1 John 2:5
But whoso keepeth his word, in him verily is the love of God perfected: hereby know we that we are in him.
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2:3-11 What knowledge of Christ can that be, which sees not that he is most worthy of our entire obedience? And a disobedient life shows there is neither religion nor honesty in the professor. The love of God is perfected in him that keeps his commandments. God's grace in him attains its true mark, and produces its sovereign effect as far as may be in this world, and this is man's regeneration; though never absolutely perfect here. Yet this observing Christ's commands, has holiness and excellency which, if universal, would make the earth resemble heaven itself. The command to love one another had been in force from the beginning of the world; but it might be called a new command as given to Christians. It was new in them, as their situation was new in respect of its motives, rules, and obligations. And those who walk in hatred and enmity to believers, remain in a dark state. Christian love teaches us to value our brother's soul, and to dread every thing hurtful to his purity and peace. Where spiritual darkness dwells, in mind, the judgment, and the conscience will be darkened, and will mistake the way to heavenly life. These things demand serious self-examination; and earnest prayer, that God would show us what we are, and whither we are going.But whoso keepeth his word - That is, what he has spoken or commanded, The term "word" here will include all that he has made known to us as his will in regard to our conduct.

In him verily is the love of God perfected - He professes to have the love of God in his heart, and that love receives its completion or filling up by obedience to the will of God. That obedience is the proper carrying out, or the exponent of the love which exists in the heart. Love to the Saviour would be defective without that, for it is never complete without obedience. If this be the true interpretation, then the passage does not make any affirmation about sinless perfection, but it only affirms that if true love exists in the heart, it will be carried out in the life; or that love and obedience are parts of the same thing; that one will be manifested by the other; and that where obedience exists, it is the completion or perfecting of love. Besides, the apostle does not say that either the love or the obedience would be in themselves absolutely perfect; but he says that one cannot fully develop itself without the other.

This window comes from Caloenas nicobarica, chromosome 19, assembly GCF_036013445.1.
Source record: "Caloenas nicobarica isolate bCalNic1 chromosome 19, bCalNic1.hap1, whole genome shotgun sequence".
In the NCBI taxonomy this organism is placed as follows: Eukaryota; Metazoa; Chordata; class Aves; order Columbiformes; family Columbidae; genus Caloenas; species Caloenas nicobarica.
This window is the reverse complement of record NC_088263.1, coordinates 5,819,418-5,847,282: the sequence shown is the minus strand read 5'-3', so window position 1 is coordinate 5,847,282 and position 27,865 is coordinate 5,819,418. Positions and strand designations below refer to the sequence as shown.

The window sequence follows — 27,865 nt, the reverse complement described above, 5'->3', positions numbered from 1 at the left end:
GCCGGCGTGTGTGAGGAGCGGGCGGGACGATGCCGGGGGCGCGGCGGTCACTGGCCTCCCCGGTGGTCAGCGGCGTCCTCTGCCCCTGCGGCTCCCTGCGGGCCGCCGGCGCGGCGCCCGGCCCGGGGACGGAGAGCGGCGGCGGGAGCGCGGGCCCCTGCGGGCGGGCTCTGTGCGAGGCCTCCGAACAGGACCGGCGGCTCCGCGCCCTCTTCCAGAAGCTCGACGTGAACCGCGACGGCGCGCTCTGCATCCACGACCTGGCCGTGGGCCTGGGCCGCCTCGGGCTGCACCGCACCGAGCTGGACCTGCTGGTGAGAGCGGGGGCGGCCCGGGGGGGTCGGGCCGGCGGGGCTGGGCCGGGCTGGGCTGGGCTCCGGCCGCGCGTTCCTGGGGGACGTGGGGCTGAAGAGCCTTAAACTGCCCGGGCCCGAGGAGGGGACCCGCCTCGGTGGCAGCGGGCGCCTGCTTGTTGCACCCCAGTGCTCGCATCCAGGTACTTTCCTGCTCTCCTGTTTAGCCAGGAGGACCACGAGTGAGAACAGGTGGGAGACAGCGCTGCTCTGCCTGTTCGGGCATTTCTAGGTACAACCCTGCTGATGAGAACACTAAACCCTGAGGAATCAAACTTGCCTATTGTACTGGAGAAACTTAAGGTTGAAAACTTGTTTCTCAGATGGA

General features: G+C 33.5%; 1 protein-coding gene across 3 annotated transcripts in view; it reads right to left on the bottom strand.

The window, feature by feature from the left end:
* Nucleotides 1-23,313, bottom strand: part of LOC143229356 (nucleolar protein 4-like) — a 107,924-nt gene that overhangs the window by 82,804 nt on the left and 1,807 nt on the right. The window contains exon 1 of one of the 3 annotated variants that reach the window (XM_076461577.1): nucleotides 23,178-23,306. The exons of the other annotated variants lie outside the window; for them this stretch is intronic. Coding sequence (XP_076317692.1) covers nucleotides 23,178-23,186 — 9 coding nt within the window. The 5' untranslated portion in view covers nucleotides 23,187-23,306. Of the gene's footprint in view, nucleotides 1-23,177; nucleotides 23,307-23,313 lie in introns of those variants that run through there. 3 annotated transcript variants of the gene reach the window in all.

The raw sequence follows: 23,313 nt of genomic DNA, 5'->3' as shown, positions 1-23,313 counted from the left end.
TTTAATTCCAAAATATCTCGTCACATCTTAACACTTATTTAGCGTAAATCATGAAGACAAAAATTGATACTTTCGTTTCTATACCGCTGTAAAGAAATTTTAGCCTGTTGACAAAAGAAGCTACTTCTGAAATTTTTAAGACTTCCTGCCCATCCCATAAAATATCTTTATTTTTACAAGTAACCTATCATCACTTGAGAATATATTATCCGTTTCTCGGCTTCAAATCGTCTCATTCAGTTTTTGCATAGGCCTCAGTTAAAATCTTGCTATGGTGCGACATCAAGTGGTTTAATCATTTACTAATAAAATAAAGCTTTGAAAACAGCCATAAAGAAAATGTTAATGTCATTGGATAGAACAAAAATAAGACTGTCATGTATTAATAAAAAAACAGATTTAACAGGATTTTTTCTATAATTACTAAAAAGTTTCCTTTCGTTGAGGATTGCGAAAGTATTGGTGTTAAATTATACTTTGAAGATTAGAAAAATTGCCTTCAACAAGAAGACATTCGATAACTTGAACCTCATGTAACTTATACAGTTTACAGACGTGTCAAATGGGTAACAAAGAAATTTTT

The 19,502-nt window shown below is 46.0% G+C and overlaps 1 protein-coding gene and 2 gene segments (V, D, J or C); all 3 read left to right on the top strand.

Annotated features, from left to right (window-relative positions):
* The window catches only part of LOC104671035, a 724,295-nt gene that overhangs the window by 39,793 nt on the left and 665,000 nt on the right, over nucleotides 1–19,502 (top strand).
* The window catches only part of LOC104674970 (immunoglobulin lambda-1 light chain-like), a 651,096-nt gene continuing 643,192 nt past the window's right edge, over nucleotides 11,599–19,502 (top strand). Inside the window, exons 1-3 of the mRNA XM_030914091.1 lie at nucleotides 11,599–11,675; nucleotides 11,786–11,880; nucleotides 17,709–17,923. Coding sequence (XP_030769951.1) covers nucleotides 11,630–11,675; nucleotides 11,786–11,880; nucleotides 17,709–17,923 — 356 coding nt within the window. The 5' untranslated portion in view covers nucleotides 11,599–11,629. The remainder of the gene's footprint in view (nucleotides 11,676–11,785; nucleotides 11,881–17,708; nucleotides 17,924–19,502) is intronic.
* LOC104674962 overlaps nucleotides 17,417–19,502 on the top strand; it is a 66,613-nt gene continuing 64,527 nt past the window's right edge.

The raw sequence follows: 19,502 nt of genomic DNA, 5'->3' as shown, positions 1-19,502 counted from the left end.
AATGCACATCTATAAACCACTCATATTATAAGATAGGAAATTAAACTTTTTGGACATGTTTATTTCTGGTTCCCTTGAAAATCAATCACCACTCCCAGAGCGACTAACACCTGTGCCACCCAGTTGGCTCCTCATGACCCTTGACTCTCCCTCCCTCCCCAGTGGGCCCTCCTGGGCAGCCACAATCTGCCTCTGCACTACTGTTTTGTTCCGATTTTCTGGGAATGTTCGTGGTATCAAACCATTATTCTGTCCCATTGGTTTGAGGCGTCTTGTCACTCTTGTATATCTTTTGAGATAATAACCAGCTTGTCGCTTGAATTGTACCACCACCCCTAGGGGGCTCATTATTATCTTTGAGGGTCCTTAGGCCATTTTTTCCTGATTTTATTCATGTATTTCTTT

Hereby know we that we are in him - That is, by having in fact such love as shall insure obedience. To be in him, is to be united to him; to be his friends. Compare the John 6:56 note; Romans 13:14 note.

5. Not merely repeating the proposition, 1Jo 2:3, or asserting the merely opposite alternative to 1Jo 2:4, but expanding the "know Him" of 1Jo 2:3, into "in Him, verily (not as a matter of vain boasting) is the love of (that is towards) God perfected," and "we are in Him." Love here answers to knowledge in 1Jo 2:3. In proportion as we love God, in that same proportion we know Him, and vice versa, until our love and knowledge shall attain their full maturity of perfection.

his word—His word is one (see on [2641]1Jo 1:5), and comprises His "commandments," which are many (1Jo 2:3).

hereby—in our progressing towards this ideal of perfected love and obedience. There is a gradation: 1Jo 2:3, "know Him"; 1Jo 2:5, "we are in Him"; 1Jo 2:6, "abideth in Him"; respectively, knowledge, fellowship, abiding constancy. [Bengel].

His faith worketh by love, Galatians 5:6; his love is

perfected, and attains its end in obedience, whereof it is the vital principle, 1Jo 5:3 John 14:15. Such an efficacious governing knowledge of him, therefore, as, by the power of the love which it produces, subdues our souls to the obedience of him, is a certain proof to us of our union with him, 1Jo 5:20, and relation to him.